1. So I’m sort of 50/50 on social media. It irks me. It sends me into rages and rants over things that in the end don’t actually affect my life in any capacity. It too clutters my mind with things I don’t need to know and images I don’t need to see. It makes me jealous & overly consumed with things I don’t need & houses I can’t afford. It’s also an incredible thief… of time. It steals time. However, all that being said, I don’t know how moms raised kids 50 years ago without it. I mean clearly they did it. But I feel like back then there was more of a sense of community. Neighbors knew each other… and you could walk over to the farm next door and visit the mom there. Or drop your kids off while you ran an errand. While the pressure to be the “perfect mom” (because of all those high end stroller touting, small shop owning, perfectly put together workout moms that I see scrolling) can be overwhelming…. I also feel like motherhood is incredibly isolating. And it’s not for the social. Which goes against my very nature being a social person. So for me, social media is a way to stay connected. It’s a way to still feel like in a sense I’m a part of something… a community. It’s a way to combat the loneliness because there’s always “someone” to talk to or connect with. It takes away the sting of being at home all day and the monotony that motherhood can sometimes bring. Additionally, I can’t imagine my family not being able to “see” my children grow up, and for that I’m grateful that social media has made it so easy for them to stay a part of their life. So for all these reasons, I remain undecided. 50/50. 🙂

    1. Thanks so much for weighing in, Amber! Clearly the introvert / extrovert happy-to-be-alone vs. needing-fellow-human-companionship is part of the picture. Beautifully written, and I am honoured to have your thoughts displayed here. I would be interested in your contribution anytime. Let me know if you would like to guest blog. 😀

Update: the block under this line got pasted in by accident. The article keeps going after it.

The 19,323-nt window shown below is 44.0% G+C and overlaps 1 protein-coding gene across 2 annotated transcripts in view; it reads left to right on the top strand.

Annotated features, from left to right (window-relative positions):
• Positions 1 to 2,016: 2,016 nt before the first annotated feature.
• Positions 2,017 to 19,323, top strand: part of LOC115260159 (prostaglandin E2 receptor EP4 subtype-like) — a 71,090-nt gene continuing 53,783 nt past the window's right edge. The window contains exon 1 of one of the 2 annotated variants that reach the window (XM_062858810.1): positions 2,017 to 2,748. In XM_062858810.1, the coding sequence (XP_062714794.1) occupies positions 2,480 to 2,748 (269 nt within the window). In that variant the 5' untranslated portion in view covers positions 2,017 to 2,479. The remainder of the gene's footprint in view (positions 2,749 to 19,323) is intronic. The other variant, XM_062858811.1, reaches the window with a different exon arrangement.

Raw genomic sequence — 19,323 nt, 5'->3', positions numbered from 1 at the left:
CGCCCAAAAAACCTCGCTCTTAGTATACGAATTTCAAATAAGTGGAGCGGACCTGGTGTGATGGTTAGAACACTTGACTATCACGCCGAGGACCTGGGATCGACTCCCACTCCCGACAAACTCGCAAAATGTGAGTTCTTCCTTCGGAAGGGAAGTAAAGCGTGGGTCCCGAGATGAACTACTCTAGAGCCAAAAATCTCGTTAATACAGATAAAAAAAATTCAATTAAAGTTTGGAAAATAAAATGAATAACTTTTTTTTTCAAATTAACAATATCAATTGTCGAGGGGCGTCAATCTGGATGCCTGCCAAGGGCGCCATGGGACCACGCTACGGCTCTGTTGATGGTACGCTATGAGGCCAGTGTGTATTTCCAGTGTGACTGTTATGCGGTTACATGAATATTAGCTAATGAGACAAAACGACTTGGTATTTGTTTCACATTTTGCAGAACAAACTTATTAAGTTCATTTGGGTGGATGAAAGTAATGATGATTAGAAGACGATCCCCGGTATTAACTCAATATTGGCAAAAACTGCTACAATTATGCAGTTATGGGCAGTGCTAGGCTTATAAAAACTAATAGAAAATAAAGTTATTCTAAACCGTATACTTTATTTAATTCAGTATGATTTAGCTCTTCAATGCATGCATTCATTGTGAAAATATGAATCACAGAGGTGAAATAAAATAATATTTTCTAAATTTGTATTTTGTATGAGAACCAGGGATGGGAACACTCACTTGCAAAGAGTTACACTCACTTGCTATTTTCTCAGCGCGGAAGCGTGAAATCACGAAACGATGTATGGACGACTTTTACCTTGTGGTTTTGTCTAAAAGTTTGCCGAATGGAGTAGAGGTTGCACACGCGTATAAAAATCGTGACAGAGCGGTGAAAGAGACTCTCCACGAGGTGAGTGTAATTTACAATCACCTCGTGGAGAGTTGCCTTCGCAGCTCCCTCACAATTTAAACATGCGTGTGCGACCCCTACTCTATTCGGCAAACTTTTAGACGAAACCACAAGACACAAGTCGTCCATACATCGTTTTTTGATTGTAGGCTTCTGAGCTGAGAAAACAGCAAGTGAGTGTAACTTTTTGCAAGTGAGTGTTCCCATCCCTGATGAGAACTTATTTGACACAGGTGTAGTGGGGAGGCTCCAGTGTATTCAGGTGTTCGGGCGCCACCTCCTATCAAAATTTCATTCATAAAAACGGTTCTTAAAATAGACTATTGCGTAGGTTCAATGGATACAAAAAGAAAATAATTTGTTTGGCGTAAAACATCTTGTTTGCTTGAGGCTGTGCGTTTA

2. Like Amber, I too am 50/50 on how I feel about social media, Being a retired senior I find social media a good way to be connected….however, I do limit my exposure. I have a cell phone that is for texting and the odd call. It sits in a bowl on the counter most of the time. Other than a Laptop and IPad where I am tapped into Facebook (for specific friends only), I do not use any other medias. What did we do before social media took over our lives? We used our communication skills. We paid attention to the road when we were driving because we didn’t have a device to text on or a phone to talk on. We wrote letters, we talked to each other, we looked each other in the eye, we connected on a personal level. I honestly think some people have become obsessed with social media. It has become their friend. In some cases I watch young people isolate themselves with their iPhone or iPads….this has become their best and only friend. They are virtually uncommunicative to the world around them. So I question what type of people we are encouraging. I worry about our youth who have not been taught cursive writing; how to memorize a poem for example; who cannot carry on a conversation or lack a moral compass because of what they view on social media.
    I know I’m showing my age, but there is an unwritten rule here at Grandma’s house….while at the table, no hats or social media is allowed.
    Could I live without Facebook? Absolutely! Could I live without my IPhone? Absolutely! Would I want to live without my Laptop or IPad? Absolutely not! I wouldn’t be able to read your blog Lori; or drop you an email from time to time.
    So…..I guess the jury is still out. 🙂

    1. Wise words, Marilyn. Very wise indeed. Thank you for sharing your thoughts! Please email me anytime and my offer to Amber is extended also to you. If you would ever like a piece of your writing published here, I would be honoured to have it.

  3. We recently moved from an overly populated area to the middle of nowhere.
    We live in a community where neighbours truly care about one another. Our nearest neighbour is half a km away. When someone is sick everyone pitches in to help. No one badmouths anyone. We love it. People communicating together. It’s beautiful. Social media?….. In leaving the area we grew up in to come here, we left behind many friends and family including our children. Many have come here to visit. Many haven’t been able to for one reason or another. But we have been able to keep up with their lives, those of our children and grandchildren because of social media. When my mom and dad moved north back in 1971 we waited anxiously for letters from them. They called us every second Sunday evening and we called them on the other Sundays. We missed them very much and I know they missed keeping up with everything their kids and grandchildren were doing. We have the best of both worlds. Keeping in touch with those we love and miss living far away, while enjoying the old fashioned way of living. Communicating with real people who really care about other people… What more could we ask for? Looking forward to a soon to take place visit with our first daughter who moved away before we did. See you soon sweetie.